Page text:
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Re: On Linux and Windows Security and FUD

On Monday 13 February 2006 08:22, Erik Funkenbusch stood up and spoke
the following words to the masses in /comp.os.linux.advocacy...:/

> On Mon, 13 Feb 2006 06:09:26 +0000, Roy Schestowitz wrote:
>> Most people never accept or even read the EULA. Windows is
>> pre-installed.
> God, Roy, are you EVER right?
> "Pre installed" versions of Windows boot to a EULA on the first boot
> up and require you to accept it.  Now, this doesn't guarantee that
> they read it, but to claim that just because Windows is pre-installed
> means they can't read the EULA is completly bogus.

He may have been a tad overzealous when writing "never accept" but even
I - with my communicative impairment - know what he means.  The bottom
line is that nobody ever reads the EULA, even if only because of the
lawyer-speak of it.

>> Look at some of the recent projects: a clone of Google Maps and
>> Earth, book scanning, and so forth. All are highly controversial, but
>> it was usually Google that got told off by authorities and the
>> public. Microsoft are treading behind doing exactly the same things.
>> So does Gates do as he once preached?
> Actually, Microsoft was doing the whole satellite imagery thing 10
> years ago with their Terraserver.   Google copied MS on this, though
> they certainly enhanced it a great deal.
> This happens a lot, actually.  Many of MS's "inventions" are copied
> and made popular by others.  Things like AJAX, disk indexing tied to
> search, desktop "widgets" (ala Konfabulator or Dashboard), etc...

Except for that Microsoft's "inventions" in themselves are just
Microsoft's own versions of someone else's ideas...

> People laugh when Microsoft talks of innovation, but in reality, it
> happens a lot at Microsoft.  They're often just slow to capitalize on
> it. 

Now that's a nice Microsoft-apologism.  Unfortunately it's far from the
truth. ;-)

>> It already is dead on arrival, prior to its ever-delayed arrival. It
>> is Windows XP with some eye candy while security issues have not been
>> addressed at the core. It will be the same mess all over again and
>> Microsoft will run out of excuses. They already have, in some
>> people's minds.
> This shows you know absolutely *NOTHING* about Vista.  Apart from the
> various new subsystems (Windows Communication Foundation, Presentation
> Foundation, Workflow Foundation, etc..)

It would seem like someone at Microsoft's headquarters got inspired by
Isaac Asimov's "Foundation" trilogy.  Flashy words, yes - like anything
Microsoft comes up with - but not exactly so "userfriendly".

Oops, there goes another argument for Windows... ;-)

> it has entirely new driver architecture, 3D compositing,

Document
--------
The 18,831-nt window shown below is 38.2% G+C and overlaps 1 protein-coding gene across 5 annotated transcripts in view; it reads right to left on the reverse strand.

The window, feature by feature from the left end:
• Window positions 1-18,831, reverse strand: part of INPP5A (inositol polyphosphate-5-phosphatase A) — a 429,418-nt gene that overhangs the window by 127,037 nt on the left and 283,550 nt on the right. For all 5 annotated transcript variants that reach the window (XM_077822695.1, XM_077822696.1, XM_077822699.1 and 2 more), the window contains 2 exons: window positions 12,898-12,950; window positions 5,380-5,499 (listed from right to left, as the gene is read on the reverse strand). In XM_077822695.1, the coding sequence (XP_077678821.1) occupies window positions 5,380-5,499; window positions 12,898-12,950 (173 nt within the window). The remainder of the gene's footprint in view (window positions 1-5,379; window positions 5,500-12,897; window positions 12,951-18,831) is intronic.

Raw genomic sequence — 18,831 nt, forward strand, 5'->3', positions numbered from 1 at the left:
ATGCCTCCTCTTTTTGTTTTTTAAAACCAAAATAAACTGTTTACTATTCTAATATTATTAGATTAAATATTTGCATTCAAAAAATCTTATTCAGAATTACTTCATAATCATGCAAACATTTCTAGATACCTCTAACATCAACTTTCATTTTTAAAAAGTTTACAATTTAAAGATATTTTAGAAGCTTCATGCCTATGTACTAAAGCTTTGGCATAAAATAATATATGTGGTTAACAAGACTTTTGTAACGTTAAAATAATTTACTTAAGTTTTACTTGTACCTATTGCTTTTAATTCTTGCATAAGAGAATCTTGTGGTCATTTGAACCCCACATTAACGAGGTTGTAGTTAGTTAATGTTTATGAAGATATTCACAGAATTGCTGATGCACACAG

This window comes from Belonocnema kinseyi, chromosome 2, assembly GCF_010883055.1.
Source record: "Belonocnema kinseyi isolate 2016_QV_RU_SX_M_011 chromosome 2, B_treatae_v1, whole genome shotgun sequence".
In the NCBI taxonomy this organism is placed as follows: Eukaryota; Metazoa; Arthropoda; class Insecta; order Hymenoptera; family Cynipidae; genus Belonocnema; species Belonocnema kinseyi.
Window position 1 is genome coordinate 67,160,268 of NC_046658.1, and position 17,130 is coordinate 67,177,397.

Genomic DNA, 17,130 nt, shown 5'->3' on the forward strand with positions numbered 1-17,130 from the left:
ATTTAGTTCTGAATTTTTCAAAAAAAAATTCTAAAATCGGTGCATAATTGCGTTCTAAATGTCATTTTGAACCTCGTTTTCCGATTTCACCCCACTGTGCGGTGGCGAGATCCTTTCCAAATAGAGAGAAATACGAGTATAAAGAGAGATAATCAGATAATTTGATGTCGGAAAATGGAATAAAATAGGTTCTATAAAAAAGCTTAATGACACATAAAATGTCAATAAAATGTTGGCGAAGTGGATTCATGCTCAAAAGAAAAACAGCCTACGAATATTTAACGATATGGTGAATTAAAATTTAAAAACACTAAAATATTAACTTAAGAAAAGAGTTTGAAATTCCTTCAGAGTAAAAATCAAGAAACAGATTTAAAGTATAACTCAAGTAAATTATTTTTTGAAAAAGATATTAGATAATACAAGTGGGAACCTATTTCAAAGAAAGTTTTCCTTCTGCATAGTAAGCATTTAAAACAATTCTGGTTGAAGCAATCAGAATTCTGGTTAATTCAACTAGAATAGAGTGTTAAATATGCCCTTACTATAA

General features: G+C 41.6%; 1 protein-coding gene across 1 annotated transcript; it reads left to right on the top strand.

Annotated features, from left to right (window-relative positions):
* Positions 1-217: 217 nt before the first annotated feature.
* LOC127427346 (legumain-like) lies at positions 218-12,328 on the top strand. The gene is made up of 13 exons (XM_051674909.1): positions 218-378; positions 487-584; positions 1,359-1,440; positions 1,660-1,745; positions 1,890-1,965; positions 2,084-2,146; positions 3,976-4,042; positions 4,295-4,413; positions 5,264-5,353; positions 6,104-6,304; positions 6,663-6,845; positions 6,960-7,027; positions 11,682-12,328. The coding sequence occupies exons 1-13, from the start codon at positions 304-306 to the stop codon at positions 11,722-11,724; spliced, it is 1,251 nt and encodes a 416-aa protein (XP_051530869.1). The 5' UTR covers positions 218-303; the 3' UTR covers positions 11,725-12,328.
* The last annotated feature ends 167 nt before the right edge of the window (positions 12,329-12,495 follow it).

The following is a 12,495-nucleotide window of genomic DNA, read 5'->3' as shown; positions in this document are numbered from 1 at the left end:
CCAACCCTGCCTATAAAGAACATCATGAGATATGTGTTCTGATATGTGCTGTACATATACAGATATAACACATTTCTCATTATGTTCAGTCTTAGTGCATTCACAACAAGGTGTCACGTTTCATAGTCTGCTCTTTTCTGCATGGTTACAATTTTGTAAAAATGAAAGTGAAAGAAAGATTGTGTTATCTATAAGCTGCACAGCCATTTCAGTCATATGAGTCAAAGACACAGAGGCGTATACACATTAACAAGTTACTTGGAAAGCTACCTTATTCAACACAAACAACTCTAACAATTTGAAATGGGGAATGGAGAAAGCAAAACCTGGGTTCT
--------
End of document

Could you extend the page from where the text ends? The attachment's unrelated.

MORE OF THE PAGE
Has existed in UNIX for years...

> Quick Search,

Commandline users of GNU/Linux have already been familiar with
/(s)locate/ for quite some time.  /Kat/ - although a bore since it hogs
the CPU('s) and slows things down - offers a more extensive KDE version
of that.

> sidebar and gadgets,  

UNIX has had those for years...

> radically redesigned UI,

An unaesthetic rip-off of Apple's brushed metal look in Tiger.  Brushed
metal has existed as a texture for both KDE and Gnome for years.

One possible /redesign/ could be that Vista will have more usefriendly
menu entries now, but knowing Microsoft, I wouldn't bet my money on

> 3D navigation,

Has already existed in UNIX for years.

> comprehensive backup,

Wow, an operating system that offers back-up capabilities.  Yes, that is
so innovative...

> Compound TCP/IP stack, Windows Slideshow, Speech recognition, parental
> controls, Windows Calendar, Windows Photo Gallery, Improved versions
> of Windows Media Player and Movie Maker, Windows Media Center, Windows
> Shared View (Document collaboration), Network Projector (use a
> projector over a network), Windows Fax and Scan, Peernet (P2P), IIS7,
> etc.. etc.. etc...

I see nothing really new there, except maybe that it's new that Windows
comes with that "extended functionality" now without the need for
third-party software - and probably aimed at annihilating such
third-party marketshares.

> And that's just the non-security features.
> On the security front, you've got Low rights IE (runs IE as a chrooted
> user), Massive changes to the way services are configured and
> defaulted (Windows Service Hardening), user mode drivers, Next Gen
> Cryptography, Rights Management Services (not DRM), Egress filtering
> firewall, Standard user tweaking (allows you to easily make even
> determined apps run fine as a standard user), User Account Protection,
> etc.. etc..

And this is /innovation?/

> Anyone that thinks Vista is XP SP3 doesn't have the slightest clue
> what's going on with Vista or what will ship with it.  From a new code
> perspective, Vista will triple the lines of code in XP today.

I sincerely hope /DFS/ is reading this, since he has contested in the
past what I said about the hardware requirements for Vista.  

Yet strangely enough, Microsoft needs to bloat its code whenever it adds
a feature, while all of what you've described is already highly
functional on any not-too-slow Pentium III or Athlon Thunderbird with
256 to 384 MB of RAM, running under GNU/Linux...

> But hey, that's ok, you're used to commenting about things you don't
> have even the slightest clue about.

So are you at times, Erik.  You just happen to be better at cloaking
that... ;-)

With kind regards,

(Registered GNU/Linux user #223157)

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